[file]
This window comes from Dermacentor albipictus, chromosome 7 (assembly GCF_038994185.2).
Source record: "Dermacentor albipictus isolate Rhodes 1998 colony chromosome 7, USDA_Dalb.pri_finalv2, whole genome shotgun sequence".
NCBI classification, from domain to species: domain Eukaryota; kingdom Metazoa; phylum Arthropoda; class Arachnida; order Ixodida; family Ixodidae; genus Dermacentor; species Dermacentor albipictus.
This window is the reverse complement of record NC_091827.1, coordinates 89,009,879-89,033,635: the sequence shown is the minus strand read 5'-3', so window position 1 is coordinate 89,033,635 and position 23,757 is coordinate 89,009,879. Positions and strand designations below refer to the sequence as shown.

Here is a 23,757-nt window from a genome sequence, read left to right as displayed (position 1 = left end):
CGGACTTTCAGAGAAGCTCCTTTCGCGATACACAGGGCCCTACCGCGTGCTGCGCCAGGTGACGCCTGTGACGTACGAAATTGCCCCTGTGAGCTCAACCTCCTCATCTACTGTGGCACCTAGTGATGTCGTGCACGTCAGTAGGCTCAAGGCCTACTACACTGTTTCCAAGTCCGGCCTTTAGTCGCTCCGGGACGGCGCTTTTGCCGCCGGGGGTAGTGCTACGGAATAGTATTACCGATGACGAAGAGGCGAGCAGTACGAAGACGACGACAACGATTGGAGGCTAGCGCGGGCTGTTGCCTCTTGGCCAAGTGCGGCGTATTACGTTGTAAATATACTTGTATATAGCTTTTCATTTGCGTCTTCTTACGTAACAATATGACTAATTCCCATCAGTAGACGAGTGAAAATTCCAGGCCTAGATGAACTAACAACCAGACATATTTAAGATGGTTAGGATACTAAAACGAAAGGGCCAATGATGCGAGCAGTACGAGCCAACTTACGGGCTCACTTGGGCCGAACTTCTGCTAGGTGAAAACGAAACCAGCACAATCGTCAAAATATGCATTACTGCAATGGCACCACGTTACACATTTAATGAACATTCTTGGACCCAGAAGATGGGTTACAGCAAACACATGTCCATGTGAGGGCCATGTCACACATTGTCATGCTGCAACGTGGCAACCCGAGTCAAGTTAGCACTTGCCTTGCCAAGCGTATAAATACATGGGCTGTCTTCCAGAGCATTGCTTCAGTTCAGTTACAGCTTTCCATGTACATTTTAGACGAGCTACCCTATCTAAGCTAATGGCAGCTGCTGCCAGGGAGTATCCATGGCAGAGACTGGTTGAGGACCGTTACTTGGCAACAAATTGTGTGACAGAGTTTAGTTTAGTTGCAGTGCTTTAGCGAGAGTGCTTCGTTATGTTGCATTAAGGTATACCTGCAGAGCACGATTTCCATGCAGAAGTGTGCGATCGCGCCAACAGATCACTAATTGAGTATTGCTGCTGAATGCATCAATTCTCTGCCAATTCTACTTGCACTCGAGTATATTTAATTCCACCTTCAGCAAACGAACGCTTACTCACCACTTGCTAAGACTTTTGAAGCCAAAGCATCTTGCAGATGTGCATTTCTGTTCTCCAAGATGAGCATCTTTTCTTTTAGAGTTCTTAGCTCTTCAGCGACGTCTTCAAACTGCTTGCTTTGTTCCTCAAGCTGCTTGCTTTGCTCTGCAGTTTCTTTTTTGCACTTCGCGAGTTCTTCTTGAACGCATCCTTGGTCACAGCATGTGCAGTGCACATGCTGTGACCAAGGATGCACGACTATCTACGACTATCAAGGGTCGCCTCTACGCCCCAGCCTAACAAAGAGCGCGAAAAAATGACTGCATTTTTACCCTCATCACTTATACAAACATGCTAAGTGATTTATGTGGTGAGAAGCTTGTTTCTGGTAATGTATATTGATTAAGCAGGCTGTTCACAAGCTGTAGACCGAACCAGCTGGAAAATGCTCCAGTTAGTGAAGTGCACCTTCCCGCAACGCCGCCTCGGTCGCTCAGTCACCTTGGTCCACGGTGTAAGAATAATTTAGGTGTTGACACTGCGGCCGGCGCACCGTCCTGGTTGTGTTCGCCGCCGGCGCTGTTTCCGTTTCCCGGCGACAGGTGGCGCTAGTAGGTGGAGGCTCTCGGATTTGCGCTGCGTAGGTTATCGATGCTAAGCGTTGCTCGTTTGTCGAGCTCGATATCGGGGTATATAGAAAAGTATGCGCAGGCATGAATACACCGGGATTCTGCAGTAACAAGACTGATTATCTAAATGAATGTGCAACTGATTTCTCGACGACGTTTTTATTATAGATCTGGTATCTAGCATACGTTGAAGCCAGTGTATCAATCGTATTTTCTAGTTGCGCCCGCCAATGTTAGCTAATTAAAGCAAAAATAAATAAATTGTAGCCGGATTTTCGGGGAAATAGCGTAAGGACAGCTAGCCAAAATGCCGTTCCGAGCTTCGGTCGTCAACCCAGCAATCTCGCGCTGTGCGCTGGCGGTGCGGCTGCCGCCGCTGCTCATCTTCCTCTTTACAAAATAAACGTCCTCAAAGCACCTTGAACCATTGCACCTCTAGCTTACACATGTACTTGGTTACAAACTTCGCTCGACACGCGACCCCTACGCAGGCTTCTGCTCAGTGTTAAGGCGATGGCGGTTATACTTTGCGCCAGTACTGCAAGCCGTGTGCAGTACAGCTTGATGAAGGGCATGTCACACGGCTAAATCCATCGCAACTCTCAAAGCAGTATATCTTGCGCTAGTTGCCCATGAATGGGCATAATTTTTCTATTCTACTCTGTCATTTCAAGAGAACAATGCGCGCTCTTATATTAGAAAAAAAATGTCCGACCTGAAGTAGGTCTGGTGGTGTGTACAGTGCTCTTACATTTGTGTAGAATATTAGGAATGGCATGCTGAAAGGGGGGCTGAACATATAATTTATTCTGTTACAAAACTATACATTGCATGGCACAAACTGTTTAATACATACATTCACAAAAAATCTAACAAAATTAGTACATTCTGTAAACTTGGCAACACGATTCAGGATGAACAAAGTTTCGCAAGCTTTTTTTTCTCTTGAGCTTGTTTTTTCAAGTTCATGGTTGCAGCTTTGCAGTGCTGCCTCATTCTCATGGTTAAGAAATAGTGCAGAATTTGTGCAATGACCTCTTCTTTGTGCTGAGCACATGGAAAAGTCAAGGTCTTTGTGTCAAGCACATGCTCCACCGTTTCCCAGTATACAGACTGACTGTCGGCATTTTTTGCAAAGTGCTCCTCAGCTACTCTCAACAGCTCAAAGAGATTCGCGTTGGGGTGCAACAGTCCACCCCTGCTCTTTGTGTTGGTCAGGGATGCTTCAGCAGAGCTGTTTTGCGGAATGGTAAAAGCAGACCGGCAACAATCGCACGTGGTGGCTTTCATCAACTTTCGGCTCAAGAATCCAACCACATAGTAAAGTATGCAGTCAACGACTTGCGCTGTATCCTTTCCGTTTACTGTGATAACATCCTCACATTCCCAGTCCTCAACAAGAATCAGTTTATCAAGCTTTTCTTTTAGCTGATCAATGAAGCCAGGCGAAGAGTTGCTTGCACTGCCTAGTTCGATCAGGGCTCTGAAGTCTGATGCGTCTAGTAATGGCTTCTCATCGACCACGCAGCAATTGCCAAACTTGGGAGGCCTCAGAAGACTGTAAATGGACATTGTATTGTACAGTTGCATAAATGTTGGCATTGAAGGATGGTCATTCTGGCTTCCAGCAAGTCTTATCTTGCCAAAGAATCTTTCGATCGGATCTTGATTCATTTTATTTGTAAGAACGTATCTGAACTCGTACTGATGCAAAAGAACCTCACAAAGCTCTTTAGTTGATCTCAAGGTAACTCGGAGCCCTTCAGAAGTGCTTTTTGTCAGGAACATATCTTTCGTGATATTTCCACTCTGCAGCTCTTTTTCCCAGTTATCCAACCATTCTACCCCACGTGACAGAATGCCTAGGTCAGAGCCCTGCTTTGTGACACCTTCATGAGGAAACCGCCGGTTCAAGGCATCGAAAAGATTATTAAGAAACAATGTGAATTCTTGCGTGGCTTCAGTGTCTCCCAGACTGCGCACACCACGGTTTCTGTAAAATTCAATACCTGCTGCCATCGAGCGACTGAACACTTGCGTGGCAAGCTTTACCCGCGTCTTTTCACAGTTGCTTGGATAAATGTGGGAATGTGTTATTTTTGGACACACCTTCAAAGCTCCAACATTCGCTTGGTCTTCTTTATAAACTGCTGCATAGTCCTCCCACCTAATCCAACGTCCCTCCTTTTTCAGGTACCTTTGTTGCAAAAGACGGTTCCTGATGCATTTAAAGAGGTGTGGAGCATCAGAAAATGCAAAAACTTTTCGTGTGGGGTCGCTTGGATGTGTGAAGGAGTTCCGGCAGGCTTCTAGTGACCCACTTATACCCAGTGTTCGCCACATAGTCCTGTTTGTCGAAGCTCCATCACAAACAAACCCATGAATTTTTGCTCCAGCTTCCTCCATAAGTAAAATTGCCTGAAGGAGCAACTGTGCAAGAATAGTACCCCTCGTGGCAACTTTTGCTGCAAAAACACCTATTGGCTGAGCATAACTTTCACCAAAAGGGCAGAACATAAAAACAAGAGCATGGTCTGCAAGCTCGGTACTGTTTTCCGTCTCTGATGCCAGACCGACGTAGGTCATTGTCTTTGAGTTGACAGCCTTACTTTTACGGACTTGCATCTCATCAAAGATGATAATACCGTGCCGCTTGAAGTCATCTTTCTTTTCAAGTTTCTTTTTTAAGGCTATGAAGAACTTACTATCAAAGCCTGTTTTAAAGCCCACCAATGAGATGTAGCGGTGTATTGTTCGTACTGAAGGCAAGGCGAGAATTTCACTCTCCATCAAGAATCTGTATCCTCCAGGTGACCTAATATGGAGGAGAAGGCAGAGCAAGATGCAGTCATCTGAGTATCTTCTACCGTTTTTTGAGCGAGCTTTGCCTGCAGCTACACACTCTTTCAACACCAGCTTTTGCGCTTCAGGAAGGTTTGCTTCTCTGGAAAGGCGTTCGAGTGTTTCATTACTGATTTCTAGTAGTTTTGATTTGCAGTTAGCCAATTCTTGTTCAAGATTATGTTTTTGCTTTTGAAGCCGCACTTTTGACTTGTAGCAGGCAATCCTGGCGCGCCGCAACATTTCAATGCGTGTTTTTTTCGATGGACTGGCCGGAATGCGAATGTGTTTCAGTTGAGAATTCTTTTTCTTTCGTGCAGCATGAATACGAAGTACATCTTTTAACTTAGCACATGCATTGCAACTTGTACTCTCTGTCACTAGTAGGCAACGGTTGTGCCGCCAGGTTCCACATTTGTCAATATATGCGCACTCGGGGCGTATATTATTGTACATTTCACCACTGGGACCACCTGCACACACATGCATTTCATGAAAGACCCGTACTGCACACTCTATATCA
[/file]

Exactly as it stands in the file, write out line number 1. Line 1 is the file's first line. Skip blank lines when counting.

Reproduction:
This window comes from Dermacentor albipictus, chromosome 7 (assembly GCF_038994185.2).